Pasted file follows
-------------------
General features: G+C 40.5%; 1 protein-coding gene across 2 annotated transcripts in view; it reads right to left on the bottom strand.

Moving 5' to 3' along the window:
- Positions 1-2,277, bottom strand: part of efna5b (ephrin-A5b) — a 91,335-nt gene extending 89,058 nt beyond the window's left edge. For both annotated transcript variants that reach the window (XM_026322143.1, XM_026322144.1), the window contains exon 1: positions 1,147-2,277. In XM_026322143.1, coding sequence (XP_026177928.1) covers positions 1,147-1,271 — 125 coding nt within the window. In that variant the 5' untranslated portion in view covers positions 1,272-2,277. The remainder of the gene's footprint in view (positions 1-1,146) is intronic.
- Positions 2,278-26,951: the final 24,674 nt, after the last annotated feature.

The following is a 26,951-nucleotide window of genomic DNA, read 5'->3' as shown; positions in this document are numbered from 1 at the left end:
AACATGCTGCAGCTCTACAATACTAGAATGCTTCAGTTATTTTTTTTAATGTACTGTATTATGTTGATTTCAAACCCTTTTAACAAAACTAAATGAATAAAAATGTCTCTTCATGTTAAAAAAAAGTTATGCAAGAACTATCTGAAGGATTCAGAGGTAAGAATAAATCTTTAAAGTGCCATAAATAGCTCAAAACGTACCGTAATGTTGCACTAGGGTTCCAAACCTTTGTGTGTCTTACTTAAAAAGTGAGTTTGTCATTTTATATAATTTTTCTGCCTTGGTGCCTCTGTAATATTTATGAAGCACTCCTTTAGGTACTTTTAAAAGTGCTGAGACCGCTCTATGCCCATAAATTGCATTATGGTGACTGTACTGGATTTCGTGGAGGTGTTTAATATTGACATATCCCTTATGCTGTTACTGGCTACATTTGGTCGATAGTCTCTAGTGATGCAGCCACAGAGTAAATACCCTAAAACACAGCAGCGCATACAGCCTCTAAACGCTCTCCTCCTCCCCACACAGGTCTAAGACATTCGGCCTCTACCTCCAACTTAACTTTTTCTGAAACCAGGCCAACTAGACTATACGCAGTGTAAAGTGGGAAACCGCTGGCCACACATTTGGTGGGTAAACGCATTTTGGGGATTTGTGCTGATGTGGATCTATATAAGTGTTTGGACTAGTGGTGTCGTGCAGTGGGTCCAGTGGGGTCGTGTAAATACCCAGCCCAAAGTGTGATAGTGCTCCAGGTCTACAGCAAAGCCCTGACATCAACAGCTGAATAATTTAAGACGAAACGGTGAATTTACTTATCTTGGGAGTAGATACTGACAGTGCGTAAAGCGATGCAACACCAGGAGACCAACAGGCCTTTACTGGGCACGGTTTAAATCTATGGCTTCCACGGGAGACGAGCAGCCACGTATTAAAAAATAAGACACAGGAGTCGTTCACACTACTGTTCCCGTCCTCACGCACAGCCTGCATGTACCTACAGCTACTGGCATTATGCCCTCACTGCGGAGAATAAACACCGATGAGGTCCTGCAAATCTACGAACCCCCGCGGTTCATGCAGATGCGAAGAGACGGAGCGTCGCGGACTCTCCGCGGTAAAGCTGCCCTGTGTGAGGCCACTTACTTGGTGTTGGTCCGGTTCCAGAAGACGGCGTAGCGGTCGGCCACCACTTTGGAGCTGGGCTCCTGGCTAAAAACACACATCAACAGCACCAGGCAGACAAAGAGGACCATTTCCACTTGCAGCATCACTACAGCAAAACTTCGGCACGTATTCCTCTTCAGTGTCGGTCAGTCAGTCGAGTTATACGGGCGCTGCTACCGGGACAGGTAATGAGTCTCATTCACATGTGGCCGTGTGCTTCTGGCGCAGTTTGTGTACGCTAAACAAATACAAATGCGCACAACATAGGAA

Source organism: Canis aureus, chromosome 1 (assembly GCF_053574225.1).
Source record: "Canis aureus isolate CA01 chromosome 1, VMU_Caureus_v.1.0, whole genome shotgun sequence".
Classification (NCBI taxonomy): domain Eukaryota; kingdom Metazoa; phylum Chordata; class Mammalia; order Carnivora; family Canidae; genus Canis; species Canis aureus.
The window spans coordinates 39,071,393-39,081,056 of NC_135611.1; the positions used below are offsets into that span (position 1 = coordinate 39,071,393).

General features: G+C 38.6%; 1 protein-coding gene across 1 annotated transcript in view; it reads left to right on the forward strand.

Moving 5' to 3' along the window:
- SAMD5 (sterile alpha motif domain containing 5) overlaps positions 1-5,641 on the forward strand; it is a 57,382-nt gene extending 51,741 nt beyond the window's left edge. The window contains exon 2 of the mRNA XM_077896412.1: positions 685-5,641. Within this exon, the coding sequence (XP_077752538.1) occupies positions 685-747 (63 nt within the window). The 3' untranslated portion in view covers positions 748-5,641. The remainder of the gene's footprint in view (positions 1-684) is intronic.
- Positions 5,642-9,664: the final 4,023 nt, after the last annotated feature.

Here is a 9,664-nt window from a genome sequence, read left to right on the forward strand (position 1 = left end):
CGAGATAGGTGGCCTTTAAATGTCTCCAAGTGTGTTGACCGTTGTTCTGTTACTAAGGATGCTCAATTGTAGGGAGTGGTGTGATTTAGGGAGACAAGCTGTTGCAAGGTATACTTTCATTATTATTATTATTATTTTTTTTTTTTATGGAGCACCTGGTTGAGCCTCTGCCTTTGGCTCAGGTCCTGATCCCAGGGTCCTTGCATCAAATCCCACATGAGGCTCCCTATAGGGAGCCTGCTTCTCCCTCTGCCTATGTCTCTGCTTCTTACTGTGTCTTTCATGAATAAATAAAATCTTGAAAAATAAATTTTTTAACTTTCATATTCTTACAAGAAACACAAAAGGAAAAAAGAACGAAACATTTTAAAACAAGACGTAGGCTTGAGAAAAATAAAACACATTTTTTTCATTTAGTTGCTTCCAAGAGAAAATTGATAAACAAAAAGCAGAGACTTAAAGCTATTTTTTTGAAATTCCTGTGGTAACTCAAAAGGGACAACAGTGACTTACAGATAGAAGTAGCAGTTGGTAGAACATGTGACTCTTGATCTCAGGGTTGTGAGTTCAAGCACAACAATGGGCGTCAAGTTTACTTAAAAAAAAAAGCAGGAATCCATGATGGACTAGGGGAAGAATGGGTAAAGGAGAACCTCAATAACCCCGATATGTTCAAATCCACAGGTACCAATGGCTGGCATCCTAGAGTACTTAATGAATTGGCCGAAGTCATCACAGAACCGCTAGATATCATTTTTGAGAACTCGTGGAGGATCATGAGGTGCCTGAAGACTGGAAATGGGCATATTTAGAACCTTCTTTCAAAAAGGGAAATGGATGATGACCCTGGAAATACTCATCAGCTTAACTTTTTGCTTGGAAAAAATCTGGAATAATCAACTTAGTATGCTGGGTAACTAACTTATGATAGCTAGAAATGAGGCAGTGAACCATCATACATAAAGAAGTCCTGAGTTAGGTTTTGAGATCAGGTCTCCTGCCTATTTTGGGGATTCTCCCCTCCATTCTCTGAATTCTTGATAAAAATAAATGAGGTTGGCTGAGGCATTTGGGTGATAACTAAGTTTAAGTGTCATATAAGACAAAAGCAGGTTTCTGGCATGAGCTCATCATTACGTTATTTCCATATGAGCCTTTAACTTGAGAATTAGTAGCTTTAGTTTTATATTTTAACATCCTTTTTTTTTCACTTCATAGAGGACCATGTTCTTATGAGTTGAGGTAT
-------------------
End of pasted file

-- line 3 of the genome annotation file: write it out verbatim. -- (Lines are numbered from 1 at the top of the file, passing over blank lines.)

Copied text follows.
- Positions 1-2,277, bottom strand: part of efna5b (ephrin-A5b) — a 91,335-nt gene extending 89,058 nt beyond the window's left edge. For both annotated transcript variants that reach the window (XM_026322143.1, XM_026322144.1), the window contains exon 1: positions 1,147-2,277. In XM_026322143.1, coding sequence (XP_026177928.1) covers positions 1,147-1,271 — 125 coding nt within the window. In that variant the 5' untranslated portion in view covers positions 1,272-2,277. The remainder of the gene's footprint in view (positions 1-1,146) is intronic.